However, I managed to find another job quickly at the local Hardee’s.  Managed to make some friends there as well.  We grouped up and got an apartment together.  That was around fall of that year, getting closer to winter.  This was my first experience with roommates and it sucked badly.  But I don’t want to get side tracked.While finally no longer homeless, I didn’t consider myself financially capable of sustaining a life of my own at that point either.  As the weather got colder, I still couldn’t make a go of getting ahead and I wasn’t having much luck finding a better job.  That’s when I found out a very good friend of mine from my younger days, joined the Navy.  We had happened to start talking now that I had a home and a phone to reach her with.  She told me all about how she had found a field to work in she liked and the Navy was teaching her all about it.  February 1994, I joined the Navy.  I had no real idea what I wanted to do, so I took a shot at the Supply field.  Logistics.  While there, I got interested in computers.  I found an old machine in a closet.  Figured out how to restore it and have been teaching myself about computers ever since.  With the help of many friends.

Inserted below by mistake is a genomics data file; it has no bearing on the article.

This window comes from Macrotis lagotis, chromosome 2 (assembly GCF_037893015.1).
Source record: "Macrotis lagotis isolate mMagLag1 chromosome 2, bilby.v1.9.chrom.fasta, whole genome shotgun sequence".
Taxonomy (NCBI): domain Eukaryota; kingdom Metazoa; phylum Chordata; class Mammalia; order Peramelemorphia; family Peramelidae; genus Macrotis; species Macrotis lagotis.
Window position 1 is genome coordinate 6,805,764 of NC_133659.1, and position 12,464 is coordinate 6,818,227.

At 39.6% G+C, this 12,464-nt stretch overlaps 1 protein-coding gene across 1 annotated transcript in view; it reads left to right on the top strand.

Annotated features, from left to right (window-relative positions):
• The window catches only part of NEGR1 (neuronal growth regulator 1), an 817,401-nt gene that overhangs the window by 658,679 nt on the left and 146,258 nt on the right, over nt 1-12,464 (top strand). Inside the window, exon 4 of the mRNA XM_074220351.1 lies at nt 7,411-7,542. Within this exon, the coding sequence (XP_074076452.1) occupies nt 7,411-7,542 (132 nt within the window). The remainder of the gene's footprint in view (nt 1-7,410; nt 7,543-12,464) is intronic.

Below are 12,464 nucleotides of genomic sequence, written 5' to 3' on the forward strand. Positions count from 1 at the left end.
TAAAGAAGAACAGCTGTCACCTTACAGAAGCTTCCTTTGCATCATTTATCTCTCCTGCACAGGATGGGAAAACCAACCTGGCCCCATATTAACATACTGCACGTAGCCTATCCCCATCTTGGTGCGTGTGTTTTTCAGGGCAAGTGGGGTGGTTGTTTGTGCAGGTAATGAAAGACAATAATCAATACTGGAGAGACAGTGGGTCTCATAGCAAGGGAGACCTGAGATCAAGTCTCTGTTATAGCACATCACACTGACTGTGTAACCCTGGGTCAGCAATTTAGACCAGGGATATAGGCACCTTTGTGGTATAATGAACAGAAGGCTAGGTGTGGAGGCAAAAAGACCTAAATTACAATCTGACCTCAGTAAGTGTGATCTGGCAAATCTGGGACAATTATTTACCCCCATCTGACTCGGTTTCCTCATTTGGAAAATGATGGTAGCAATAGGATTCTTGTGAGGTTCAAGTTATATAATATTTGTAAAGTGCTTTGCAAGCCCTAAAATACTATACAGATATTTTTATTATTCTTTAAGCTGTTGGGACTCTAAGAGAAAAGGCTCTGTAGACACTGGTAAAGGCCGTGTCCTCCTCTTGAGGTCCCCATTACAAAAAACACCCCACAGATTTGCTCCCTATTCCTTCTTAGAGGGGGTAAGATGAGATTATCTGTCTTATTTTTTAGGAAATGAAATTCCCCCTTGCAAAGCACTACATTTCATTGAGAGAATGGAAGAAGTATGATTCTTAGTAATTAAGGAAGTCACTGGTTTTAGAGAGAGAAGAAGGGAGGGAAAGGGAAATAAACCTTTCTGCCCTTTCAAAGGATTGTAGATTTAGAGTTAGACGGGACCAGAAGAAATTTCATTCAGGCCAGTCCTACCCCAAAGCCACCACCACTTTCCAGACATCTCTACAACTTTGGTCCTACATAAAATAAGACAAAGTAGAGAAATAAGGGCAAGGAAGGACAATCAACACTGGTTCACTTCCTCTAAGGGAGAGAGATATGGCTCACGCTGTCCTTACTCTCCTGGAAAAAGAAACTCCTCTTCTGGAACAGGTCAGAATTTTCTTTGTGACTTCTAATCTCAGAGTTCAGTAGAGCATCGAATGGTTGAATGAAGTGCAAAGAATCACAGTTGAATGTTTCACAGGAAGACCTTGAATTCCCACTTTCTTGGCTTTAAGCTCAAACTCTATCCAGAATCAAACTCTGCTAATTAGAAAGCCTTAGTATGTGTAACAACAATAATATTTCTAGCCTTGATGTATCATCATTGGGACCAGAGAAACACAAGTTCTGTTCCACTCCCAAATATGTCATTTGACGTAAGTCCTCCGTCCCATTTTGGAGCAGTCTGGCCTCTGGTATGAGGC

Sadly outsourcing took it’s toll on that career.  But that’s a story for another day.

OK, so it’s not really so much a guide as me sharing my personal experience with having been homeless.  The point of my story is.  I never held that sign you see in the picture above.  I never begged.  Sure I cried.  When I was alone.  But I got myself out of being homeless.  Should it happen again, I’d do it just as I did then.  It is hard today.  Damned hard.  I don’t relish what these folks are going through on the streets.  However, I truly believe if they wanted too, they could get out of it too on their own.  I certainly can’t afford to help them carry their burdens.  I doubt anyone reading this could either.